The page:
Carver Trust pilot grants spur COVID-19 studies

Date: Tuesday, June 29, 2021

Coronavirus with a dark backgroundUniversity of Iowa Carver College of Medicine investigators have received research pilot grants as part of a COVID-19 research program funded by the Roy J. Carver Charitable Trust.

The pilot grants will fund five research projects that aim to advance the fundamental aspects and biology of the novel coronavirus (SARS-CoV-2). One of the goals of the pilot grant program is to develop new knowledge that will lead to future studies related to COVID-19.

The pilot grant program was established in fall 2020 with the support of a $1 million gift from Carver Charitable Trust through the UI Center for Advancement. Individual lab projects are awarded up to $50,000 in pilot project funding; teams of two or more investigators may receive up to $75,000.

An initial round of pilot grants for eight research projects was announced in early 2021.

Following are latest projects funded by the Carver Trust pilot grant program:

Unraveling the role of saliva in COVID-19 pathogenesis using a comprehensive multi-omics approach

Ashutosh Mangalam, PhD, Department of Pathology; Eric Taylor, PhD, Department of Molecular Physiology and Biophysics; Sukirth Ganesan, PhD, UI College of Dentistry; and Kevin Legge, PhD, Department of Pathology

With the emerging evidence on the significant role of COVID-19 transmission and infection, the goal of this pilot grant is to identify the microbial, immune, and metabolic biomarkers/signatures of COVID-19 in saliva. To further the understanding of pathogenesis of this pandemic, the multidisciplinary team has been assembled spanning across the fields of microbiome, oral biology, metabolomics, viral immunology, and infectious disease. In addition to the investigators listed above, Val Sheffield, MD, PhD, Stead Family Department of Pediatrics, and Katherine Imborek, MD, Department of Family Medicine, will serve as study consultants.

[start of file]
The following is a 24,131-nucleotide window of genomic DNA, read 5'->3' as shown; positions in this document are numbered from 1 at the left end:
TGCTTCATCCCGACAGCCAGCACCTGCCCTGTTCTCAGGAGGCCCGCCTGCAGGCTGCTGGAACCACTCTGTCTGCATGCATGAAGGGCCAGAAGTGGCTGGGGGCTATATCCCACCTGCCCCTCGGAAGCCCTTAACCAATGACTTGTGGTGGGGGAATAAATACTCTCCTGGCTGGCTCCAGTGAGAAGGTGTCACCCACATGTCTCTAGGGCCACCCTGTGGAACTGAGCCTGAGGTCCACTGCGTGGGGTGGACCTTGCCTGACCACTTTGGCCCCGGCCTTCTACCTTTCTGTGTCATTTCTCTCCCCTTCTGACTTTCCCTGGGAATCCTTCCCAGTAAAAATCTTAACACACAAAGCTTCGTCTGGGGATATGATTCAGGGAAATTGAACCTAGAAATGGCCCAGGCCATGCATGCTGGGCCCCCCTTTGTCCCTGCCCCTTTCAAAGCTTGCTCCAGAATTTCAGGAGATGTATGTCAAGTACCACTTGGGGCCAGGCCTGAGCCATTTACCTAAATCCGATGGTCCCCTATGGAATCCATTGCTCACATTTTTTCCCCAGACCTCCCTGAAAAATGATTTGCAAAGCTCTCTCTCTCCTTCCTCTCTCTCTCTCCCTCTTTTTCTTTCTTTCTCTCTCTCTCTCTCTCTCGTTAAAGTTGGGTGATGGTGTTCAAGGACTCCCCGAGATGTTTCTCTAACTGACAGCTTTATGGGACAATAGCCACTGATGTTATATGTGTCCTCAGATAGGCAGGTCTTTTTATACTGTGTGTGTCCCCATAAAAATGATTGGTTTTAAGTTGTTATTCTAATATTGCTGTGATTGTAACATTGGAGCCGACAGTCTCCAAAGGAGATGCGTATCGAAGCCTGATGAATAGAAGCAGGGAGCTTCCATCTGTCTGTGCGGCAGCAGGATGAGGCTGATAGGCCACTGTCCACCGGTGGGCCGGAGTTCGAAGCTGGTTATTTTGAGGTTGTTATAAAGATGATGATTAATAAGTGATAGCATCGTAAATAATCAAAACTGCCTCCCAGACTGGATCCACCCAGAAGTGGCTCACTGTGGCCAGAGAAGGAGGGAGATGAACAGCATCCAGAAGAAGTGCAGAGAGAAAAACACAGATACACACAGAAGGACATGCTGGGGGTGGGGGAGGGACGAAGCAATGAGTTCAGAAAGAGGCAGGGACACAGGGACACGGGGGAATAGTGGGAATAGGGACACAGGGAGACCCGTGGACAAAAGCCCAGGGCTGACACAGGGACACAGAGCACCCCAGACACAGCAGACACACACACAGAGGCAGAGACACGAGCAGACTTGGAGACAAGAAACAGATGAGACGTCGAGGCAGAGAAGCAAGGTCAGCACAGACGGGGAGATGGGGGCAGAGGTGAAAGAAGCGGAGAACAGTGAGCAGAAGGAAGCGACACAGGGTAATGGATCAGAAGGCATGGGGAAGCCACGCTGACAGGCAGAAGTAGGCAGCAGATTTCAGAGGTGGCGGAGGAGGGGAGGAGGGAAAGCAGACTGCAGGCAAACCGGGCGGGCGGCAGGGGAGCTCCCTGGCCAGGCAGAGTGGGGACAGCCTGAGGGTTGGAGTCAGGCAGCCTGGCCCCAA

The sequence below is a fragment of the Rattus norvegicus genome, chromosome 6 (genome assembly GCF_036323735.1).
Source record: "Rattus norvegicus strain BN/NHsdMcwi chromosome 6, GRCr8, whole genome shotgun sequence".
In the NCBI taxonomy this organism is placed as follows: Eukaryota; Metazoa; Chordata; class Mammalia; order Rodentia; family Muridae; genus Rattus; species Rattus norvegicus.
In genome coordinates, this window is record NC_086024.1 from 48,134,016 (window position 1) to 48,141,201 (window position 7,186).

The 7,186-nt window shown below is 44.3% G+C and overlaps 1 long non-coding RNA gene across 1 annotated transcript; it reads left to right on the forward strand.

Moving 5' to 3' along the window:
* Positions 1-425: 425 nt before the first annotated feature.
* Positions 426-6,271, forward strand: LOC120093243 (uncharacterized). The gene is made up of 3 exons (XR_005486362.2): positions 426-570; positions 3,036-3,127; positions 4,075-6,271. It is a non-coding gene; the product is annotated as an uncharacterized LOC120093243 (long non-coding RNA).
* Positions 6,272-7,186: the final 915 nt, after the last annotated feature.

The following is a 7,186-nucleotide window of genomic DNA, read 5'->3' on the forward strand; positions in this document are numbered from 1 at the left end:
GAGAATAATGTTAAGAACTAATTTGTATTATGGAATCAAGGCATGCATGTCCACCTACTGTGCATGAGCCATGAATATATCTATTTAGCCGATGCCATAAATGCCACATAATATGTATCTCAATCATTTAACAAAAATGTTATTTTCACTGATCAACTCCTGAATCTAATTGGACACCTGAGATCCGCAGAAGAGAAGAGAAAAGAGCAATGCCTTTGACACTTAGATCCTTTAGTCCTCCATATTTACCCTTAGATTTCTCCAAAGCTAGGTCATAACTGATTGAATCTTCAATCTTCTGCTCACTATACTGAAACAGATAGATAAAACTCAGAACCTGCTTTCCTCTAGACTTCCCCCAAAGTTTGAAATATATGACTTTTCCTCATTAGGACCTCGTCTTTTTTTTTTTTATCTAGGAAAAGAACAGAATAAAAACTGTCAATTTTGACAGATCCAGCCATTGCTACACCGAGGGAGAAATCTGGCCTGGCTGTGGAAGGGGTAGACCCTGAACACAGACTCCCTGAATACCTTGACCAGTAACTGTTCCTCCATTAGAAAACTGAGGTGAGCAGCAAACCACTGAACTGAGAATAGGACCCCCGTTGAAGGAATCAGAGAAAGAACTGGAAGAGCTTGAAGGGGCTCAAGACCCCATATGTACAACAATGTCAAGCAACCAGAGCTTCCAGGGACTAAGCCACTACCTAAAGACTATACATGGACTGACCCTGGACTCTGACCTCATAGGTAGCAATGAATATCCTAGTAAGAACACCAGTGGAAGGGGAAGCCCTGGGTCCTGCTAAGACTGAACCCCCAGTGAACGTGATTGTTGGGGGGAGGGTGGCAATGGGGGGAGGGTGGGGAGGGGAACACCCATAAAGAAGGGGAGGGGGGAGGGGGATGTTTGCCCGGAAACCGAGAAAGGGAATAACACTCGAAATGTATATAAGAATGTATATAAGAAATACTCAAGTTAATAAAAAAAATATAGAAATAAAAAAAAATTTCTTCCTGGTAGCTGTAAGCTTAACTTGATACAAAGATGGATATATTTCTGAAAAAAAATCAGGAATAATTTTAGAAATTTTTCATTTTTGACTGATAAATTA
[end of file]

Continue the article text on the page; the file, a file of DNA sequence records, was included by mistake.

Metabolic imaging neurological post-COVID-19 fatigue using F-18 positron emission tomography

Eunkyung Park, MD, PhD, and Laura Ponto, PhD, Department of Radiology; and Thorsten Rudroff, PhD, Department of Health and Human Physiology, UI College of Liberal Arts and Sciences

For survivors of severe COVID-19 infection, overcoming the virus is just the beginning of an uncharted recovery path. Recent reports indicate that groups of patients experience persistent symptoms even after recovery from the acute phase of the disease. Park and colleagues are particularly interested in enduring post-COVID-19 fatigue that adversely affects people’s quality of life and undermines daily functioning. The first step in finding a treatment solution is to better understand the underlying neural mechanism. The research team will investigate if such fatigue is associated with changes in the brain metabolism by using a functional neuromolecular imaging technique called positron emission tomography.

The role of IL-13-induced airway goblet cell metaplasia in host responses to SARS-CoV-2

Alejandro Pezzulo, MD, Department of Internal Medicine; and Paul McCray, MD, Stead Family Department of Pediatrics

The allergic type of inflammation present in half of people with asthma may either protect the lungs or increase damage from SARS-CoV-2 infection. Pezzulo and McCray will test the effects of allergic inflammation in primary human airway cells in vitro or in mice in vivo and how it affects infection by SARS-CoV-2. This collaboration between the Pezzulo and McCray labs will leverage their complementary expertise in genomics, virology, and epithelial biology to understand the basis of an important clinical question.

Structural mechanisms and targeting of the SARS-CoV-2 replication

Maria Spies, PhD, Department of Biochemistry

The Spies lab will investigate a detailed 3-D structure of a large SARS-CoV-2 protein called Nsp3 (non-structural protein 3). This protein contains modules that interact with RNA, process viral proteins, and strip human proteins of specific signaling marks. It also contains a module, called SARS unique domain, which is found in SARS, but not in other related coronaviruses. While structures of some of the Nsp3 modules have been determined, the research team will learn, for the first time, how these modules come together to assist viral replication. Knowledge of the Nsp3 architecture and Nsp3 preference for specific RNA will explain the involvement of the Nsp3 in SARS replication/transcription and suggest novel therapeutic targets.

The role of SAMHD1 in regulating SARS-CoV-2-induced inflammation

Li Wu, PhD, Wendy Maury, PhD, and Lilliana Radoshevich, PhD, Department of Microbiology and Immunology; and Patrick Sinn, PhD, Stead Family Department of Pediatrics

To better combat the COVID-19 pandemic, improved fundamental knowledge of severe acute respiratory syndrome-related coronavirus 2 (SARS-CoV-2) is needed, including studies to characterize viral replication and transmission and to understand host immunity. Wu and colleagues aim to investigate the role of a unique cellular enzyme called SAMHD1 in regulating SARS-CoV-2 replication and virus-induced inflammation. This basic study is important to better understand the host responses to SARS-CoV-2 infection and the mechanisms of immunoregulation of COVID-19.